The Club Captain's Dilemma: Winning While Giving Everyone A Game | Cricket coaching, fitness and tips

The Club Captain's Dilemma: Winning While Giving Everyone A Game

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Your team is full of talented all-rounders. Someone needs to fill the final place. What do you do?


This is a common question in club and school cricket. Good players tend to have two or three skills meaning your top six batsmen are likely to be your best two or three bowlers, plus a keeper.

That leaves a slot at eight or nine for a batsman, or a bowler who is unlike to get on because they are seventh choice.

These last few cricketers are reasonable people but they also want a fair go: How can you prove your worth batting at nine and not bowling?

No one wants to just fill a shirt, and no captain or coach should settle for it either.

There is an answer.

Communicate well

The good club captain is marked mainly by his man management skills: They are a great communicator.

It's no different in this dilemma.

There are a number of solutions to the problem but they are not perfect. What makes them acceptable is great communication of roles combined an empathy from the skipper that inspires people to be happy about things.

Without brilliant communication, players end up resentful at not getting a go.

They might even feel punished for good performance. Imagine you're an opening batsman who is batting like a dream in the reserve team. You get the call up one week for a go in the first eleven. The captain says nothing until the start of the game where he tells you that you are batting nine.

And fielding at third man.

Compare this to a small amount of communication and role management:

  • The captain comes to the player before they are selected and says they noticed the good performances and thinks they deserve a go at a higher level.
  • They chat about how the player might get a go in the team to see how they fit, but it might not be opening (the first team openers are going well). The player objects a little but understand the point.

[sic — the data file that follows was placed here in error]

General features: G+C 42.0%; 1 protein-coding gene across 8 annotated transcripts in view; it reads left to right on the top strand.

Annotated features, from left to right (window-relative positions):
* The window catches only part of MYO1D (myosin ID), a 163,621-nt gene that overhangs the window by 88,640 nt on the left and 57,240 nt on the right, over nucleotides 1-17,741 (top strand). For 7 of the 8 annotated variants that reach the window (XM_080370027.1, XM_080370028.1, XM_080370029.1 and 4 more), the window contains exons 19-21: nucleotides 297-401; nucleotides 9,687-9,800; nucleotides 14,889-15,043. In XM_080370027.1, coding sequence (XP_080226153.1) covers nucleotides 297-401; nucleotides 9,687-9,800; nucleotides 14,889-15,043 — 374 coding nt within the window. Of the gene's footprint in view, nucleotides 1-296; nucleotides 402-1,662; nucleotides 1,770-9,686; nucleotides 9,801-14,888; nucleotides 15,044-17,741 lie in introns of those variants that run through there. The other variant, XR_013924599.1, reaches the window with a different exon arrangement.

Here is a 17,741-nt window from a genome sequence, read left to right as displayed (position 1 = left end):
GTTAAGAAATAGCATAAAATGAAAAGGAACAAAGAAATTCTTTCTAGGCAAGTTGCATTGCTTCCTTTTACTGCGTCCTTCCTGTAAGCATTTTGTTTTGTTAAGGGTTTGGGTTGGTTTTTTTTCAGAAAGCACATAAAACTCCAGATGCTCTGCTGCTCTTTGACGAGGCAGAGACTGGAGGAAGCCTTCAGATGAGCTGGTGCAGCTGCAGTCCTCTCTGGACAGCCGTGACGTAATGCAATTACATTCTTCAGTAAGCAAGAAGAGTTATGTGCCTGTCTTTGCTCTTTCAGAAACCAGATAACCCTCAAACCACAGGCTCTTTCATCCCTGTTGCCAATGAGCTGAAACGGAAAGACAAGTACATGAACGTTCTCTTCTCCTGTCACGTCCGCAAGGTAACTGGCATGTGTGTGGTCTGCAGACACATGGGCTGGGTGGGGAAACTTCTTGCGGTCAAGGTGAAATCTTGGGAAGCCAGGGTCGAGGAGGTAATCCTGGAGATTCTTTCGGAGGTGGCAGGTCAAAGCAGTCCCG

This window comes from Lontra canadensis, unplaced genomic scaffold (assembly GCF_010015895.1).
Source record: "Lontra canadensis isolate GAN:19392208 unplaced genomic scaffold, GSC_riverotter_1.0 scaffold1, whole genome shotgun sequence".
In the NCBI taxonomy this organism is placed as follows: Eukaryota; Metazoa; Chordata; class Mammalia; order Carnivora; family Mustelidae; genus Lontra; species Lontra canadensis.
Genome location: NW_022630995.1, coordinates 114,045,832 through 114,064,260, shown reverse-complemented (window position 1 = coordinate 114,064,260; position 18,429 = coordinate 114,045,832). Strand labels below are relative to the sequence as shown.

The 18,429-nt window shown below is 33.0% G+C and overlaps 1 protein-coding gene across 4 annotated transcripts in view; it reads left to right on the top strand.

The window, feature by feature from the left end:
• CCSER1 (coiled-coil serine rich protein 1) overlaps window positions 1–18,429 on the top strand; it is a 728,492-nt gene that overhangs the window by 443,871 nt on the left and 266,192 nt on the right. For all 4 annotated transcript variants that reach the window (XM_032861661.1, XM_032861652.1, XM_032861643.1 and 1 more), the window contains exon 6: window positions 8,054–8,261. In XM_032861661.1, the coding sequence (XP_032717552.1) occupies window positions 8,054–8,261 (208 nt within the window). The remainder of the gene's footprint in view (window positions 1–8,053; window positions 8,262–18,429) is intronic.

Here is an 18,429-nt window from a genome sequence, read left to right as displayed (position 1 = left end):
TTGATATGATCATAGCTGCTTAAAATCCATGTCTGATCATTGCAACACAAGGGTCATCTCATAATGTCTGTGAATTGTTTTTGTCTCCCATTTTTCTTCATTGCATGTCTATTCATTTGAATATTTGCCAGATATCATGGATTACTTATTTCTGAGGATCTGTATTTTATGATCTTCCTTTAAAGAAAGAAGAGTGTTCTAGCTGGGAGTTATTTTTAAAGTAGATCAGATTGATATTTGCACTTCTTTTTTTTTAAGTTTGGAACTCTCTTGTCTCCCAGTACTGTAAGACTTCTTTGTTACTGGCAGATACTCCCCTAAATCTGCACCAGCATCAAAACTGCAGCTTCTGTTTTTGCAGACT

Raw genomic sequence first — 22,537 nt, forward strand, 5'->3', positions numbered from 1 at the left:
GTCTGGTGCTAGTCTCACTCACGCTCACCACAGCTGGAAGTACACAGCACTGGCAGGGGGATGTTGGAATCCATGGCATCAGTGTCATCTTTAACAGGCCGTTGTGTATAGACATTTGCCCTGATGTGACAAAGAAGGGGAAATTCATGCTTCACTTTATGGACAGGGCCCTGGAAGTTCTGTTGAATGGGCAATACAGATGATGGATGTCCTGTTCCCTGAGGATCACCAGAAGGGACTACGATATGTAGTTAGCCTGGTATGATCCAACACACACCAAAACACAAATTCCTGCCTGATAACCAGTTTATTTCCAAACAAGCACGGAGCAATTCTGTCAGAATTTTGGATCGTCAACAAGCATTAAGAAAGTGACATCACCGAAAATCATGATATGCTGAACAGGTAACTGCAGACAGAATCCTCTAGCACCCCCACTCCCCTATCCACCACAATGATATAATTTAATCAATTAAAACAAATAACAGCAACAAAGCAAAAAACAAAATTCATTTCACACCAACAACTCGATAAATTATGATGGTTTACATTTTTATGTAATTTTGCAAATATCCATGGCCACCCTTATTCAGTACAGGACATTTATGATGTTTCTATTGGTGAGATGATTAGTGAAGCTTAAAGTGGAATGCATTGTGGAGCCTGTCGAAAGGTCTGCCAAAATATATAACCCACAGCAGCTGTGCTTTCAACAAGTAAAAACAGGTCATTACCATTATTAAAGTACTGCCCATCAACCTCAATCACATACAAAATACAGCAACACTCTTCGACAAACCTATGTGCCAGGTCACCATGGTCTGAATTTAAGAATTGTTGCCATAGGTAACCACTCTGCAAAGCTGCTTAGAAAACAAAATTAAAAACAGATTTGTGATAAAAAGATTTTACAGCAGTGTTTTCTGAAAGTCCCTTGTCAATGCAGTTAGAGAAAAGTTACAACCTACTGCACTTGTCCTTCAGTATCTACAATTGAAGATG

• Immediately after selection the captain speaks again with the player, outlining their role, not as an opener but as a trial to see how they fit into the team culture. The captain reassures the player that the expectation is not to score a hundred, but to bat as well as possible and fight up the order from within the team.
  • During the game, the captain makes sure the player gets time fielding in their favourite positions and helps make them feel part of the team as much as possible.

The player might still not be too happy; it's tough giving up a Saturday. They will mostly understand, especially if the overall context is placed in front of them. Most people understand the big picture if someone takes the time to chat about it.

Have role options

Good selectors are not satisfied with just good communication though. The bigger goal is to get everyone into the game.

That means taking a different tactical approach to fit cricketers in.

  • Bring in a young batsman who can field well. They might not be fully ready at your level, but the experience is an investment. Tell them their job is to save as many runs as possible and field them in areas they can manage.
  • Bring in a form player from a lower level and play them in their role. Openers open. Spinners bowl a spell, power hitters get a chance for a wack. It might mean dropping a star player down the pecking order a bit. You need good ego management!
  • Give budding all-rounders a specific role. If the extra one can bat and bowl, let them know what they are required to do and tell them to relax about the other job. The big hitting spin all-rounder, for example, can be told to bat seven, look to go big and forget bowling this week.

Whatever tactical approach you choose, also take the time to rotate players through if they are doing a fill in job.

Most people will be fine with a lesser role in the side for a while, but not all season. Give them time at a level where they can be a key player and get more of a go.

Key players

The secret to this approach is to remember everyone in your team is a key player.

There are no shirt-fillers.

Even if someone is only there to field, they have to save runs and take catches. These moments win games as much as hundreds and five-fers.

Manage players roles and expectations, work hard to give them the best chance of success and stick together as a team.

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